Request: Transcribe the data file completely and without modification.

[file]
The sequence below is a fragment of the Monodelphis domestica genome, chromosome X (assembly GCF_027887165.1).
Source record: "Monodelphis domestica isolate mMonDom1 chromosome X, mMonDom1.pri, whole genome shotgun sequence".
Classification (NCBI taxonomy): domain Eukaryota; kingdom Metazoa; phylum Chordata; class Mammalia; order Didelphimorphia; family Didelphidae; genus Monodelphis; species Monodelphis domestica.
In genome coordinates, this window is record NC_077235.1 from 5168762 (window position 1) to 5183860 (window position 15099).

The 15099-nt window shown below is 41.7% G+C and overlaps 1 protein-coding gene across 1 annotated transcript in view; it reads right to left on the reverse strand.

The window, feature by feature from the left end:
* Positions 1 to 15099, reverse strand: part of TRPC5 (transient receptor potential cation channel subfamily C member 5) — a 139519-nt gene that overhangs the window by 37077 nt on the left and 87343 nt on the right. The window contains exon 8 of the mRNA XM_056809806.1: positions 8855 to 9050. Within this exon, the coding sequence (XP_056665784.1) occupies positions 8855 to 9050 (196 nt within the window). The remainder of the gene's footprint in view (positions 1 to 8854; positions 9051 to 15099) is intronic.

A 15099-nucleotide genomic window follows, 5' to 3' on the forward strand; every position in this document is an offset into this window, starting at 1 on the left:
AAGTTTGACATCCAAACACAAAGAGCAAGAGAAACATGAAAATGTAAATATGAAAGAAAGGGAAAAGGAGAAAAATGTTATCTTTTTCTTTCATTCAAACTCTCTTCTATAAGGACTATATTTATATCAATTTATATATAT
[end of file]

The sequence below is a fragment of the Monodelphis domestica genome, chromosome X (assembly GCF_027887165.1).
Source record: "Monodelphis domestica isolate mMonDom1 chromosome X, mMonDom1.pri, whole genome shotgun sequence".
Classification (NCBI taxonomy): domain Eukaryota; kingdom Metazoa; phylum Chordata; class Mammalia; order Didelphimorphia; family Didelphidae; genus Monodelphis; species Monodelphis domestica.
In genome coordinates, this window is record NC_077235.1 from 5168762 (window position 1) to 5183860 (window position 15099).

The 15099-nt window shown below is 41.7% G+C and overlaps 1 protein-coding gene across 1 annotated transcript in view; it reads right to left on the reverse strand.

The window, feature by feature from the left end:
* Positions 1 to 15099, reverse strand: part of TRPC5 (transient receptor potential cation channel subfamily C member 5) — a 139519-nt gene that overhangs the window by 37077 nt on the left and 87343 nt on the right. The window contains exon 8 of the mRNA XM_056809806.1: positions 8855 to 9050. Within this exon, the coding sequence (XP_056665784.1) occupies positions 8855 to 9050 (196 nt within the window). The remainder of the gene's footprint in view (positions 1 to 8854; positions 9051 to 15099) is intronic.

A 15099-nucleotide genomic window follows, 5' to 3' on the forward strand; every position in this document is an offset into this window, starting at 1 on the left:
AAGTTTGACATCCAAACACAAAGAGCAAGAGAAACATGAAAATGTAAATATGAAAGAAAGGGAAAAGGAGAAAAATGTTATCTTTTTCTTTCATTCAAACTCTCTTCTATAAGGACTATATTTATATCAATTTATATATAT